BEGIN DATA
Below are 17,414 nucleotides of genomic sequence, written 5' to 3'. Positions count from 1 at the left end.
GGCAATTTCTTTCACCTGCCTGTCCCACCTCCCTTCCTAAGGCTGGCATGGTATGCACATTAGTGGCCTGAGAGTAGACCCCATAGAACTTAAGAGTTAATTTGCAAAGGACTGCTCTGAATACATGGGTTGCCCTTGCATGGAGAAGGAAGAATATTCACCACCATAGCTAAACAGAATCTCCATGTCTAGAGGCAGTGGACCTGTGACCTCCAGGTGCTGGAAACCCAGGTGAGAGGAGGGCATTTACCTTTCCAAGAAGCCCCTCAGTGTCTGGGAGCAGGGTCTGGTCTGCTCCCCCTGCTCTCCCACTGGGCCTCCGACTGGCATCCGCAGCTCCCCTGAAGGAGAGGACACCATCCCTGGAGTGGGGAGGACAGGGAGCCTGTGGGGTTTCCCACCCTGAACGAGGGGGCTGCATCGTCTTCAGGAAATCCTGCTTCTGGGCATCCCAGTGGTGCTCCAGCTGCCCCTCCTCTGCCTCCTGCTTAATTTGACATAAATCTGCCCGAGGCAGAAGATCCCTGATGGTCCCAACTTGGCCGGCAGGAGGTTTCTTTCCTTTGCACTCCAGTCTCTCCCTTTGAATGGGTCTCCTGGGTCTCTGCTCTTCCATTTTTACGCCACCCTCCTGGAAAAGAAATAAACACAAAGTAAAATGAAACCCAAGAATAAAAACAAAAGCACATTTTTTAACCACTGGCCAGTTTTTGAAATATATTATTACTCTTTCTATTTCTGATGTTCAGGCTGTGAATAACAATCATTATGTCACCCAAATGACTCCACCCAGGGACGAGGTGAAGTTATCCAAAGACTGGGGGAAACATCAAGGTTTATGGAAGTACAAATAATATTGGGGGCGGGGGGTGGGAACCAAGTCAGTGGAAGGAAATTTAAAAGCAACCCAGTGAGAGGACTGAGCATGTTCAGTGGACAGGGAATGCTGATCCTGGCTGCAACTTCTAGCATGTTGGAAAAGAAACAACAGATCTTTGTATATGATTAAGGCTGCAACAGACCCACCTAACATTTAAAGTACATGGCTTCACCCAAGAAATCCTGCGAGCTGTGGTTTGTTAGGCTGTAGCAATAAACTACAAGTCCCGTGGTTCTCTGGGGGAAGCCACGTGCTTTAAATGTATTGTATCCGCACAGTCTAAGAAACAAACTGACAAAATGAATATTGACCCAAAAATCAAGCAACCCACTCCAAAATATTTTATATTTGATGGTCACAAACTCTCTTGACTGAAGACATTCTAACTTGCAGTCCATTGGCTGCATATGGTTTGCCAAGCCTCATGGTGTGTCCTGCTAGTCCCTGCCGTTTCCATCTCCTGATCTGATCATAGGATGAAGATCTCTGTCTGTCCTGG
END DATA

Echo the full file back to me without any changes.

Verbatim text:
Below are 17,414 nucleotides of genomic sequence, written 5' to 3'. Positions count from 1 at the left end.
GGCAATTTCTTTCACCTGCCTGTCCCACCTCCCTTCCTAAGGCTGGCATGGTATGCACATTAGTGGCCTGAGAGTAGACCCCATAGAACTTAAGAGTTAATTTGCAAAGGACTGCTCTGAATACATGGGTTGCCCTTGCATGGAGAAGGAAGAATATTCACCACCATAGCTAAACAGAATCTCCATGTCTAGAGGCAGTGGACCTGTGACCTCCAGGTGCTGGAAACCCAGGTGAGAGGAGGGCATTTACCTTTCCAAGAAGCCCCTCAGTGTCTGGGAGCAGGGTCTGGTCTGCTCCCCCTGCTCTCCCACTGGGCCTCCGACTGGCATCCGCAGCTCCCCTGAAGGAGAGGACACCATCCCTGGAGTGGGGAGGACAGGGAGCCTGTGGGGTTTCCCACCCTGAACGAGGGGGCTGCATCGTCTTCAGGAAATCCTGCTTCTGGGCATCCCAGTGGTGCTCCAGCTGCCCCTCCTCTGCCTCCTGCTTAATTTGACATAAATCTGCCCGAGGCAGAAGATCCCTGATGGTCCCAACTTGGCCGGCAGGAGGTTTCTTTCCTTTGCACTCCAGTCTCTCCCTTTGAATGGGTCTCCTGGGTCTCTGCTCTTCCATTTTTACGCCACCCTCCTGGAAAAGAAATAAACACAAAGTAAAATGAAACCCAAGAATAAAAACAAAAGCACATTTTTTAACCACTGGCCAGTTTTTGAAATATATTATTACTCTTTCTATTTCTGATGTTCAGGCTGTGAATAACAATCATTATGTCACCCAAATGACTCCACCCAGGGACGAGGTGAAGTTATCCAAAGACTGGGGGAAACATCAAGGTTTATGGAAGTACAAATAATATTGGGGGCGGGGGGTGGGAACCAAGTCAGTGGAAGGAAATTTAAAAGCAACCCAGTGAGAGGACTGAGCATGTTCAGTGGACAGGGAATGCTGATCCTGGCTGCAACTTCTAGCATGTTGGAAAAGAAACAACAGATCTTTGTATATGATTAAGGCTGCAACAGACCCACCTAACATTTAAAGTACATGGCTTCACCCAAGAAATCCTGCGAGCTGTGGTTTGTTAGGCTGTAGCAATAAACTACAAGTCCCGTGGTTCTCTGGGGGAAGCCACGTGCTTTAAATGTATTGTATCCGCACAGTCTAAGAAACAAACTGACAAAATGAATATTGACCCAAAAATCAAGCAACCCACTCCAAAATATTTTATATTTGATGGTCACAAACTCTCTTGACTGAAGACATTCTAACTTGCAGTCCATTGGCTGCATATGGTTTGCCAAGCCTCATGGTGTGTCCTGCTAGTCCCTGCCGTTTCCATCTCCTGATCTGATCATAGGATGAAGATCTCTGTCTGTCCTGG